Personally, I find the format of the GRPC hugely helpful for the meatspace contacts. The speakers on the podium simply let the attendees know who they need to talk to in order to help, and be helped with, common goals and shared interests.

    My weekend was like this…

    When I got there Friday afternoon, I wandered down to the lobby and immediately bumped into someone who introduced me to someone else. The three of us stood there and talked for a bit, and by the time the conversation was over:

    1) One person had just agreed to help edit someone else’s book;
    2) Two people had just agreed to help promote someone else’s work;
    3) Three people had agreed to collaborate on an educational project that might, possibly, be very beneficial for the entire gun rights community if it comes together.

    A few minutes later, someone else that I’d literally just met introduced me to yet another person. Ten minutes after that meeting, I’d agreed to promote their cause on my Facebook page. The project wasn’t even on my radar until I met these folks, but now that I have met them, I’ll be watching to see what happens in their corner of the internet. Similar serendipitous meetings were happening all over the lobby as people waited for the registration table to open.

    Also on Friday night, I finally had the chance to meet someone I’ve known for years. That was a hoot! It wasn’t just fun & games, however, because less than an hour later, he tapped me on the shoulder and told me I really needed to talk to “that woman over there,” who turned out to be a national news reporter at the conference trying to figure out what the gun rights people were all about. Although she didn’t use any of my quotes, I consider my time with her well spent — and I reasonably believe she was working hard to provide a fair, unbiased story about gun rights, which means I now have someone in the mainstream media I’d be willing to call if I needed that kind of exposure for my own projects or (more likely) someone else’s.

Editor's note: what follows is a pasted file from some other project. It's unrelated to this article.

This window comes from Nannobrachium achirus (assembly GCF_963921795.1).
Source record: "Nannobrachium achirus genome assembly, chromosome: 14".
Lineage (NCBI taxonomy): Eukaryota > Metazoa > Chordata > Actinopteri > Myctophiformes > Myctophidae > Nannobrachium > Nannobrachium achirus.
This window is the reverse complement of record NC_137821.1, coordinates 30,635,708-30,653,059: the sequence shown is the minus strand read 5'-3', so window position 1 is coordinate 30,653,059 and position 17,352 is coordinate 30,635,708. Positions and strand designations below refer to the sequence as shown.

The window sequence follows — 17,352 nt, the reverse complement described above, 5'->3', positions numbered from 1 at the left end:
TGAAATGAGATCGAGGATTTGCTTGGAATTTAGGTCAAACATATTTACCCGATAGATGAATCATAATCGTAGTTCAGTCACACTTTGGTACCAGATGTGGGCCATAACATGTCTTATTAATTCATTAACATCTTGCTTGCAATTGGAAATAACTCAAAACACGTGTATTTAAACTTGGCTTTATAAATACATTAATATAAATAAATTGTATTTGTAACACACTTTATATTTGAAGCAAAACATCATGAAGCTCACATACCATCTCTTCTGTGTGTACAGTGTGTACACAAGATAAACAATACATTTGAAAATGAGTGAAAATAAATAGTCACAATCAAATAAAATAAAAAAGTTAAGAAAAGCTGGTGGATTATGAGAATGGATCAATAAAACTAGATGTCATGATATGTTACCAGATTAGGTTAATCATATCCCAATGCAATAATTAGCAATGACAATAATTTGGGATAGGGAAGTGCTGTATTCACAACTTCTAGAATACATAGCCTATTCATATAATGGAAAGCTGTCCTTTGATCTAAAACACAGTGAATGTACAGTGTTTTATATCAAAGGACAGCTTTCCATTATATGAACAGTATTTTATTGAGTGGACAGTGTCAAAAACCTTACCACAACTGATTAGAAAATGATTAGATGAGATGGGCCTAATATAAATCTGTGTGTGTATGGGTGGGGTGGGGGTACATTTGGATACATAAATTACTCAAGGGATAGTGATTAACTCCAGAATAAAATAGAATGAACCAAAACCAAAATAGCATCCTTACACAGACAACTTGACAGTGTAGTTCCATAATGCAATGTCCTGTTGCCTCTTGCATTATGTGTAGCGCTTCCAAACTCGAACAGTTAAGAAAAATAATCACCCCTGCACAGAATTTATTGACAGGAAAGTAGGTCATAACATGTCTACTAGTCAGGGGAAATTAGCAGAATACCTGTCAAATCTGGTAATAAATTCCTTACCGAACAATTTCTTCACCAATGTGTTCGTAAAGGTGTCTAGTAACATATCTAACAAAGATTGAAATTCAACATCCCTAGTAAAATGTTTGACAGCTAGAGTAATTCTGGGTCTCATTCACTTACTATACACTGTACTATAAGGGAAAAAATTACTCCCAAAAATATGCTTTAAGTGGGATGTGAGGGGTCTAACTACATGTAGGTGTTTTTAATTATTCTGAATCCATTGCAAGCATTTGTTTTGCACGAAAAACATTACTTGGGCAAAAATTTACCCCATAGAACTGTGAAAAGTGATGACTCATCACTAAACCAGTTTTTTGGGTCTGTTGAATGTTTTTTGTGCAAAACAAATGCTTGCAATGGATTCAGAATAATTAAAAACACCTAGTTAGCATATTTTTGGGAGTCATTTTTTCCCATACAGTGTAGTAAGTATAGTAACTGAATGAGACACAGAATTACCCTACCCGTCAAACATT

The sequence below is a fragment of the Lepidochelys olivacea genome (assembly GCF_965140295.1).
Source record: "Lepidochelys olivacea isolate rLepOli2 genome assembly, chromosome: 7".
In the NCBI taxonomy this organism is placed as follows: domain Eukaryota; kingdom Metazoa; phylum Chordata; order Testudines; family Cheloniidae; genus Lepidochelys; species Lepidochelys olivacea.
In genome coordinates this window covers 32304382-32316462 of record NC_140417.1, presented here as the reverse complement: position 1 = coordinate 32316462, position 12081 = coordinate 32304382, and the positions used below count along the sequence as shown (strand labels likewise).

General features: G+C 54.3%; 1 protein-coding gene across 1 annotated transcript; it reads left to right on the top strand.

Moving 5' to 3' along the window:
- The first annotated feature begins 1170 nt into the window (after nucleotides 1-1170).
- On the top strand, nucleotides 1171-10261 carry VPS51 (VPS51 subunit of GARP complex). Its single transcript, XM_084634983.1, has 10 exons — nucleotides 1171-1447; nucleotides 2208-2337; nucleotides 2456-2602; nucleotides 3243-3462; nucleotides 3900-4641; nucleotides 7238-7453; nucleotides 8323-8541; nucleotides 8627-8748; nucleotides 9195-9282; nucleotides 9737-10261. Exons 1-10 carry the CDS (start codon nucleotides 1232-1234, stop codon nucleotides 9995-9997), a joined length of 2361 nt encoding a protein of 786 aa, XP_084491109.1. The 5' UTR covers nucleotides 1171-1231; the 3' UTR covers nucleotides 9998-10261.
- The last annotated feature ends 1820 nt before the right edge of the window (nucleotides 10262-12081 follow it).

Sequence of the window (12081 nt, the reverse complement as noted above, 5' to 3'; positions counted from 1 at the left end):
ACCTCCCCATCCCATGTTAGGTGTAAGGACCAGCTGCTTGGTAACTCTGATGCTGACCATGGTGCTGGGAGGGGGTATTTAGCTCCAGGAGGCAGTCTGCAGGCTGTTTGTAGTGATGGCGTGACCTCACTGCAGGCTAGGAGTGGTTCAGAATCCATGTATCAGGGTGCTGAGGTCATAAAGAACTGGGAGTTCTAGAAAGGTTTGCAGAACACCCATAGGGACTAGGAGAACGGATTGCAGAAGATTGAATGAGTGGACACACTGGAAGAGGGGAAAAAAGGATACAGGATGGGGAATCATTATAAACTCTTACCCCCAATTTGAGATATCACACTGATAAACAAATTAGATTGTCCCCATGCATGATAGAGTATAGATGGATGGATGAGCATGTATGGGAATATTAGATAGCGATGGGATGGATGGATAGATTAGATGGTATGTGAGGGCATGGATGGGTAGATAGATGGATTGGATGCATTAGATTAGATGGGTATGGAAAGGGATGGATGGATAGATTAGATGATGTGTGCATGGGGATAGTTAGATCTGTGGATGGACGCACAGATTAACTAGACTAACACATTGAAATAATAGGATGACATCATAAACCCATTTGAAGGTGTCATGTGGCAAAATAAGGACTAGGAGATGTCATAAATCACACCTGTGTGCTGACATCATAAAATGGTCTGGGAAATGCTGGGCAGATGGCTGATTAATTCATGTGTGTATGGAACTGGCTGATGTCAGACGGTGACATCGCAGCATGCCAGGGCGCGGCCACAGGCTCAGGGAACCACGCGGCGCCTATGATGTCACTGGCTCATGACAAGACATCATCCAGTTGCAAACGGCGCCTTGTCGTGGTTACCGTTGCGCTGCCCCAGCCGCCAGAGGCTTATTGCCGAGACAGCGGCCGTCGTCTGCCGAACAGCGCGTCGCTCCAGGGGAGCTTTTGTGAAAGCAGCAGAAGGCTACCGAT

Saturday morning, I bumped into someone I met briefly at last year’s GRPC. After we met last year, I was able to put him in touch with someone who needed his help on a gun rights project. I asked him how that was going, and he told me that the project had grown far beyond what the original person had envisioned, and was likely to have national implications because they were able to bring together several shared interests and resources.

    Saturday during the day, I slipped out multiple times to catch various speakers as they came off the podium, to hand them a business card or a note. I think some good things will come out of those meetings too.

    On Saturday night, at an after hours party, I sat and listened as several lawyers from different states compared their courtroom strategies for gun rights cases in their respective areas. In the other corner of that room, three people from different states gun-rights organizations were comparing notes on fundraising, and I overheard snippets of other conversations about dealing with hostile media, dealing with friendly media, massaging political egos, and a whole lot of other equally valuable tidbits.

    Sunday afternoon, I had a long conversation with a woman who told me she was the only female who attended the first GRPC in 1986. She gave me a very personal history of the gun rights movement, and I encouraged her to finish writing her book. I hope she does, because her personal history is our shared political and civil rights future.

    None of that would have happened with a webinar.

    1. See? You are gregarious, a person that enjoys the company of other people. I am a grouch. 😛 My idea going into GRPC was absorbing information.